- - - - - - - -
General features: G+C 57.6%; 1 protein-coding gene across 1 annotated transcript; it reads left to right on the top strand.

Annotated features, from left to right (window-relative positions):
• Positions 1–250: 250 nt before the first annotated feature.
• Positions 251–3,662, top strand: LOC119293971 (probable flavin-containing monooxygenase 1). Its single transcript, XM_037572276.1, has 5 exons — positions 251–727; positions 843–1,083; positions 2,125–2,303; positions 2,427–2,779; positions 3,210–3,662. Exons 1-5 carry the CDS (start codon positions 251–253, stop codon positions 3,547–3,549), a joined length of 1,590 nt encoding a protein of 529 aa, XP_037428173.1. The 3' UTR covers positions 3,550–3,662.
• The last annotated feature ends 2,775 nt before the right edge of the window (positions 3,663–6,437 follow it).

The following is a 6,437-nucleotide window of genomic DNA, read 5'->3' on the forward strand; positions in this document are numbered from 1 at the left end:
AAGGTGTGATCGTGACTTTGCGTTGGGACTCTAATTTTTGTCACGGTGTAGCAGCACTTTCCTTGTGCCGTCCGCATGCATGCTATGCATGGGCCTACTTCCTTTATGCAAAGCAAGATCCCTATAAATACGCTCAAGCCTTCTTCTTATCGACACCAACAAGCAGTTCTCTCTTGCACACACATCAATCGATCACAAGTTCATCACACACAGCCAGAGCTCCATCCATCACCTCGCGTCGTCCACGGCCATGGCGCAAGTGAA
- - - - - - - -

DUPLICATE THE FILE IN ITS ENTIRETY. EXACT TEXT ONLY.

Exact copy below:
General features: G+C 57.6%; 1 protein-coding gene across 1 annotated transcript; it reads left to right on the top strand.

Annotated features, from left to right (window-relative positions):
• Positions 1–250: 250 nt before the first annotated feature.
• Positions 251–3,662, top strand: LOC119293971 (probable flavin-containing monooxygenase 1). Its single transcript, XM_037572276.1, has 5 exons — positions 251–727; positions 843–1,083; positions 2,125–2,303; positions 2,427–2,779; positions 3,210–3,662. Exons 1-5 carry the CDS (start codon positions 251–253, stop codon positions 3,547–3,549), a joined length of 1,590 nt encoding a protein of 529 aa, XP_037428173.1. The 3' UTR covers positions 3,550–3,662.
• The last annotated feature ends 2,775 nt before the right edge of the window (positions 3,663–6,437 follow it).

The following is a 6,437-nucleotide window of genomic DNA, read 5'->3' on the forward strand; positions in this document are numbered from 1 at the left end:
AAGGTGTGATCGTGACTTTGCGTTGGGACTCTAATTTTTGTCACGGTGTAGCAGCACTTTCCTTGTGCCGTCCGCATGCATGCTATGCATGGGCCTACTTCCTTTATGCAAAGCAAGATCCCTATAAATACGCTCAAGCCTTCTTCTTATCGACACCAACAAGCAGTTCTCTCTTGCACACACATCAATCGATCACAAGTTCATCACACACAGCCAGAGCTCCATCCATCACCTCGCGTCGTCCACGGCCATGGCGCAAGTGAA